X-ray computed tomography (CT) and ESEM-EDS investigations of unusual subfossilized juniper cones | Scientific Reports – Nature.com

x-ray-computed-tomography-(ct)-and-esem-eds-investigations-of-unusual-subfossilized-juniper-cones-|-scientific-reports-–-nature.com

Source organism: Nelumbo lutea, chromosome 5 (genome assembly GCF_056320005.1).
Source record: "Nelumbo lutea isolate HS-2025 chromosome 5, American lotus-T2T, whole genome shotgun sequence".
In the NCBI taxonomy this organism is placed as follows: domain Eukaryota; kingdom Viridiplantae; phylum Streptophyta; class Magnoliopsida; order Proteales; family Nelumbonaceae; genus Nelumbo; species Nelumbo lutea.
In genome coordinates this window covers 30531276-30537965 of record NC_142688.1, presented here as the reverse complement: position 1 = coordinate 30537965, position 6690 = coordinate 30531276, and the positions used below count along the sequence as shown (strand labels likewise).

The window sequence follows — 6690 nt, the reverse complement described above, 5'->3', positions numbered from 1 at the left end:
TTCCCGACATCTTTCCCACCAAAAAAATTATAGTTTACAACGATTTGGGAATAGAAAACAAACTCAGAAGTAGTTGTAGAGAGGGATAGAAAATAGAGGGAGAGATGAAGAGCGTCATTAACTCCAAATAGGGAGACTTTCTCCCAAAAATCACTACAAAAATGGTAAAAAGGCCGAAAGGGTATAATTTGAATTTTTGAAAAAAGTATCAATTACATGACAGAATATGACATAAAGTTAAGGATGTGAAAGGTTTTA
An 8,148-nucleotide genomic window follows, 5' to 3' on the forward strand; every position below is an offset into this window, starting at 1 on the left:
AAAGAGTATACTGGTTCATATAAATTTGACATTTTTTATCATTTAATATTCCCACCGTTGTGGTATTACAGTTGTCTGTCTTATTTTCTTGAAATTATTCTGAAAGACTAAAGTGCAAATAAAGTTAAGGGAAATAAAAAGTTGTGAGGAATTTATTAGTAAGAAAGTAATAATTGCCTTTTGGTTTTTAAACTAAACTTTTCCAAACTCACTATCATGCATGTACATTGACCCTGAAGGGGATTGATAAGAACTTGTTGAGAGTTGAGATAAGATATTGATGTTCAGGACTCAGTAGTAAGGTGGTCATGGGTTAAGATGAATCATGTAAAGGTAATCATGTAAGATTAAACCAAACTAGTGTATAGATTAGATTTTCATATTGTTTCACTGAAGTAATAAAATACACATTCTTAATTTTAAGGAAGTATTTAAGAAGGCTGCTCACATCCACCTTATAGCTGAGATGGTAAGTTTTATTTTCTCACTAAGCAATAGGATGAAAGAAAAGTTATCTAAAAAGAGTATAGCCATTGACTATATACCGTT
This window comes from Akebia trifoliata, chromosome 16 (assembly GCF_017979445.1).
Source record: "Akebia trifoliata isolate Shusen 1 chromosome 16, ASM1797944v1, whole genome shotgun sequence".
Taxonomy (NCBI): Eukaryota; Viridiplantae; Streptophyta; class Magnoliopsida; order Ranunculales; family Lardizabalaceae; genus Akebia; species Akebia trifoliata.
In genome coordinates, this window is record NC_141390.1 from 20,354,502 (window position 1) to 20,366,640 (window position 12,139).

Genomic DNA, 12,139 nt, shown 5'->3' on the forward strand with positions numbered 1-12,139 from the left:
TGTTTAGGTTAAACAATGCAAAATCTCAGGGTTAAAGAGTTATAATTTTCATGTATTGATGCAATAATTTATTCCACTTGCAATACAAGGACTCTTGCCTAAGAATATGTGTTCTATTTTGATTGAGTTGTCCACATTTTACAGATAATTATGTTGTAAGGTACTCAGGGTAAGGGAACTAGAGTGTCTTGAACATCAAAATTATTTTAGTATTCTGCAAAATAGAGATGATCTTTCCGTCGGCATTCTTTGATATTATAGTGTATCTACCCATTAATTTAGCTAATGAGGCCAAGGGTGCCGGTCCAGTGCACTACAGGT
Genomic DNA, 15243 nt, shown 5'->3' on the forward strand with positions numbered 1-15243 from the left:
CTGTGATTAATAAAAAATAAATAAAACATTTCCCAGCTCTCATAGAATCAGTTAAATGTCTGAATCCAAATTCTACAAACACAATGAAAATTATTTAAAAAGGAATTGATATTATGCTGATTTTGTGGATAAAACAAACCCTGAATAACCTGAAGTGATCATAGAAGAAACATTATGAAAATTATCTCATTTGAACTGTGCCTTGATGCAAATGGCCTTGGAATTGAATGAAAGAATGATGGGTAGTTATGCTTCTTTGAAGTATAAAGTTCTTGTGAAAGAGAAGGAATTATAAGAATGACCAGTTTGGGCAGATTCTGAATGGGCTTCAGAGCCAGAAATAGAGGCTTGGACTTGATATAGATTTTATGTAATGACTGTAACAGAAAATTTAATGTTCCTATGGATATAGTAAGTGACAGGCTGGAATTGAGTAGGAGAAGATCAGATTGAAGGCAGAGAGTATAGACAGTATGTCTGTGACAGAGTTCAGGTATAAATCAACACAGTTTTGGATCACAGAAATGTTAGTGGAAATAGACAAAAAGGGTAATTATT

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AbstractRecent investigations of a Greco-Roman site at Sais have provided well-preserved archaeobotanical remains within a pile of metal fragments. The remains are compared with comparable modern taxa. The morphology and anatomy are studied using Light microscope (LM), Environmental scanning electron microscope (ESEM) and X-ray computed tomography (CT). To investigate the preservation mode, Energy dispersive spectroscopy (EDS) analysis and elemental mapping are conducted. Results revealed that the archaeobotanical remains are exhibiting close affinity with modern juniper cones. Although, the studied archaeobotanical remains are buried for more than 2 millenniums, they underwent early stages of silicification and copper mineralization. These results are discussed in relation to other excavated objects in the find and to our knowledge and understanding of daily life in the Greco-Roman period.